Once Upon a Time in Hollywood does, on a surface level, preserve its vision of Hollywood’s waning halcyon days and fading patriarchal masculinity’s allegedly heroic glow by snuffing out the Manson Family threat and its bloody exposure of delusional murderous fantasism (a mindset integral to Hollywood action flicks) as a destructive force at the core of American culture. Unsuccessful as multiple murderers in the film’s historical revenge fantasy, what the Manson Family becomes instead is a metaphor for those dark forces within the culture of Hollywood and America that Tarantino slyly undercuts and critiques, all while simultaneously and a little subversively/problematically reifying their aesthetic manifestations. Squatting like stray hippie dogs on a former movie set where Hollywood shot westerns, those pre-eminent Studio Era cinematic projections of conservative individualist American values, the Family are like vermin in the temple, an infection in the larger corpus of Hollywood myth that stands in amorphously for all of those bad parts of that myth that Tarantino can’t quite pinpoint (or perhaps can, and decides not to, because it’s easier to punch a few nasty hippies than wrestle with the wasting disease of the American soul).

Before their fateful assault on Dalton’s home, the Family members discuss and seek to preliminarily justify their attack by claiming to have been taught violence by Hollywood, so how fitting to unleash righteous violence in revenge on one such purveyor of those images, after all (as a side note, I had a knot in my gut through this scene, as Maya Hawke plays one of the Family members plotting murder; what a distracting and troubling moment it would have been for Tarantino to have launched Uma Thurman’s daughter into an orgy of ultraviolence after notoriously endangering Thurman’s well-being in their last film together, but fortunately, Hawke plays Linda “Flower Child” Kasabian, who tapped out of the murders at the last moment and testified against the others in exchange for immunity). Although Tarantino gives his audience the climactic orgy of violence they have come to expect from him, he is simultaneously prefacing that violence with an aggressive in-text critique of it and, by emphasizing the dimwitted hippie colloquialisms in the speech of lead critiquer Susan “Sadie” Atkins (Mikey Madison), making that critique seem ridiculous and risible (and also making the Manson Family seem like liberal media critics and not nihilistic right-wing racist radicals they were, as Boots Riley pointed out on Twitter).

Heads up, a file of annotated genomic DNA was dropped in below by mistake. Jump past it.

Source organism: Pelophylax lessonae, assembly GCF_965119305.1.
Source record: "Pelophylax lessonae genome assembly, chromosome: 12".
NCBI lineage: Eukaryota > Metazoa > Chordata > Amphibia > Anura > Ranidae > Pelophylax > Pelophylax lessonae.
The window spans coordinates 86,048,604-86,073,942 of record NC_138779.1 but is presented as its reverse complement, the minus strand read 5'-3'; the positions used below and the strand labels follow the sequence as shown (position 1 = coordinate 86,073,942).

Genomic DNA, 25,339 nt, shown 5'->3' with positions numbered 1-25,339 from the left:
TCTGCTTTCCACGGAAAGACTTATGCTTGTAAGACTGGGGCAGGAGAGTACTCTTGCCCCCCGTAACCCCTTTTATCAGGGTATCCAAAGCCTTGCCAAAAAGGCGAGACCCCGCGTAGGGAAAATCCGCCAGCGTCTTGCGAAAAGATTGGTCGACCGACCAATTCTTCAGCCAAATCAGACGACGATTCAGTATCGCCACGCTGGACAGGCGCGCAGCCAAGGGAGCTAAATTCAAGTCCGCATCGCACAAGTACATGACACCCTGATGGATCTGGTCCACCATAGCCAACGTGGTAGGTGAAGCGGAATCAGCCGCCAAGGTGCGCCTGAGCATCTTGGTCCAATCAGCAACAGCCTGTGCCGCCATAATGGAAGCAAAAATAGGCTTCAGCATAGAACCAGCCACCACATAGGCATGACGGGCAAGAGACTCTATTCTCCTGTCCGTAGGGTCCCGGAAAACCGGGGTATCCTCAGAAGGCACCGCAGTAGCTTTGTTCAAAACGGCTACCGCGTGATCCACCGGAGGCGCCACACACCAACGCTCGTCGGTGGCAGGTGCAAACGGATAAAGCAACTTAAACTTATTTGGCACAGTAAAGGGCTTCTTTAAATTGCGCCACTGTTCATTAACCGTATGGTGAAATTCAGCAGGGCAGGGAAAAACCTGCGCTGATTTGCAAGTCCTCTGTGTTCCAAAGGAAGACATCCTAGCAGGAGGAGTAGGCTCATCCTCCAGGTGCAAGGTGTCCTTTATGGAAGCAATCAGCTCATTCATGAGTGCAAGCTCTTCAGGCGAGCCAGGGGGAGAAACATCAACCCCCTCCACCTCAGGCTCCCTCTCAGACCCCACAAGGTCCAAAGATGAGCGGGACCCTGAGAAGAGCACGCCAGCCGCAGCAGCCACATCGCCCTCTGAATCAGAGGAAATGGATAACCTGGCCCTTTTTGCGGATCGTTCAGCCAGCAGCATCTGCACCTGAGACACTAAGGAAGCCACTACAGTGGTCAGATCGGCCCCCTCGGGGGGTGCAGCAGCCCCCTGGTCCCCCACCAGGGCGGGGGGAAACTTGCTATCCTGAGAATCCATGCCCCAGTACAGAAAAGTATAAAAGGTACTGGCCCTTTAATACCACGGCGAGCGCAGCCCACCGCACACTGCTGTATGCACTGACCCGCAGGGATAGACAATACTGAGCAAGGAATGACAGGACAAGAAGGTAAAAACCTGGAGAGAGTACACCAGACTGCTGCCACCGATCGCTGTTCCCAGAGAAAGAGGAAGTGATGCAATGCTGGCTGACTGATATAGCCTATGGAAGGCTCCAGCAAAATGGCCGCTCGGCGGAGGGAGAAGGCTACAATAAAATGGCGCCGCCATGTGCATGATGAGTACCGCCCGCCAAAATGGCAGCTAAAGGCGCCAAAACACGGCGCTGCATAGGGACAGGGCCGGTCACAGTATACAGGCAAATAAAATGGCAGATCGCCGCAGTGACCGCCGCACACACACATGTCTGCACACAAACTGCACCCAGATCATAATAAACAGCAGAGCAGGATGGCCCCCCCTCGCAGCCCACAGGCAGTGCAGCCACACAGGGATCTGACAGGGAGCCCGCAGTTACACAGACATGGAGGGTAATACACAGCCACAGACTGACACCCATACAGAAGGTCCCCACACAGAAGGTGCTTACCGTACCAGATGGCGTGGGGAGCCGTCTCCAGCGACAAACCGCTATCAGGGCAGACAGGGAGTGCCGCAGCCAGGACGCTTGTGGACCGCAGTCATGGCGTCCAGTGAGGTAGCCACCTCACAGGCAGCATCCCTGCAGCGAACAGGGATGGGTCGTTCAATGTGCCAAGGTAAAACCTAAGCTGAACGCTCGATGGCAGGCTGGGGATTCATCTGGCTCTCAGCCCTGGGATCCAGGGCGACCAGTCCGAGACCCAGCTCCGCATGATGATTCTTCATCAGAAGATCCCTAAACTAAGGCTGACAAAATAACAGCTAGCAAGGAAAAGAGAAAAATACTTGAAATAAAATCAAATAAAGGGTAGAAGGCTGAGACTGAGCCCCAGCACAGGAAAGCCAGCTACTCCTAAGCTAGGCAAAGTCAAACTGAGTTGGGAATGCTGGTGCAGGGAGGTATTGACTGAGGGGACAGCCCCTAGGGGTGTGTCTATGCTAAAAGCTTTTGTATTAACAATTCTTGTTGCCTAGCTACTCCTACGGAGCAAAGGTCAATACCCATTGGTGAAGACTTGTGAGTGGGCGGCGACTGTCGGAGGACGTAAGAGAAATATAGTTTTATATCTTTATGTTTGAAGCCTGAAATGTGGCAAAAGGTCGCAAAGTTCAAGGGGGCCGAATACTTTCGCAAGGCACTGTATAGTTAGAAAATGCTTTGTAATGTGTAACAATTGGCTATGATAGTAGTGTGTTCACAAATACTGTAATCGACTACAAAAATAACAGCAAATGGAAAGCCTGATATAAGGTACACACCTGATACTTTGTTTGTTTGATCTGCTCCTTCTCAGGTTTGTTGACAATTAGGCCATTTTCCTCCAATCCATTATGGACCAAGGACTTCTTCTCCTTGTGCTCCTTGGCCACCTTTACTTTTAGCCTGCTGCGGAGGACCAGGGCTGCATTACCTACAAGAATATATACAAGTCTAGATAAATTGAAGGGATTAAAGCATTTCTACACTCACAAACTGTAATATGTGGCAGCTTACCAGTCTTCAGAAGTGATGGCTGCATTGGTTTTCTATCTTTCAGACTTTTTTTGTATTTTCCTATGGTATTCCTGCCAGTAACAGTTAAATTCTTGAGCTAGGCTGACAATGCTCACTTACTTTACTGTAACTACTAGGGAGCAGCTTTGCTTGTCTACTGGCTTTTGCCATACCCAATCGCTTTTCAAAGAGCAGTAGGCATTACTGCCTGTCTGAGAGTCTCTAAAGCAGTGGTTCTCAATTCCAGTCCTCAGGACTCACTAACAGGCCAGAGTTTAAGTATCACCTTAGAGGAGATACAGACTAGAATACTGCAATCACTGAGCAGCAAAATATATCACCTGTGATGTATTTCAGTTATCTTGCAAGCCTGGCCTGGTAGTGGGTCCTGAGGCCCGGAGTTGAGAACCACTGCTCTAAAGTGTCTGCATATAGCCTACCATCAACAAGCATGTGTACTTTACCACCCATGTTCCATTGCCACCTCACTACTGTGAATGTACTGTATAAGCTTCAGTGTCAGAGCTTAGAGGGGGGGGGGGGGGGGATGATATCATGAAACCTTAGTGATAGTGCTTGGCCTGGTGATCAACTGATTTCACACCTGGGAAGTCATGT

Once Upon a Time in Hollywood is a hopelessly tangled dialectic of messy positions and counter-positions, of nostalgic invocations and their cynical, worldly negations. If Inglourious Basterds and Django Unchained reduced grand historical forces like fascistic, anti-Semitic genocide and racially-based chattel slave socioeconomics to exquisitely hateable movie villains to be violently dispensed with (and that assessment of those films is itself unfairly reductive), Once Upon a Time in Hollywood productively fails to boil down the social and cultural faultlines revealed in all of their intractable ugliness by the Manson Family madness to an antagonist that can be effectively killed away. The ideas percolating beneath the sunsoaked cool and brutal climactic slapstick of Once Upon a Time in Hollywood cannot be so easily channeled into revenge tropes, and Quentin Tarantino seems to at least partly realize this as he goes on, and even leans into it before he’s done. The result might not be his best film (there are broadly speaking two Tarantinos, in a way, their oeuvres and obsessions divided by the Kill Bill duology as a pivot point, and his best work is likely on the further side of that dividing line), but it might be his most rich, problematic, and infinitely discussable. Like all good fairy tales, Once Upon a Time in Hollywood troubles the waters as much as it stills them, and quite possibly unsettles far more than it serves to comfort.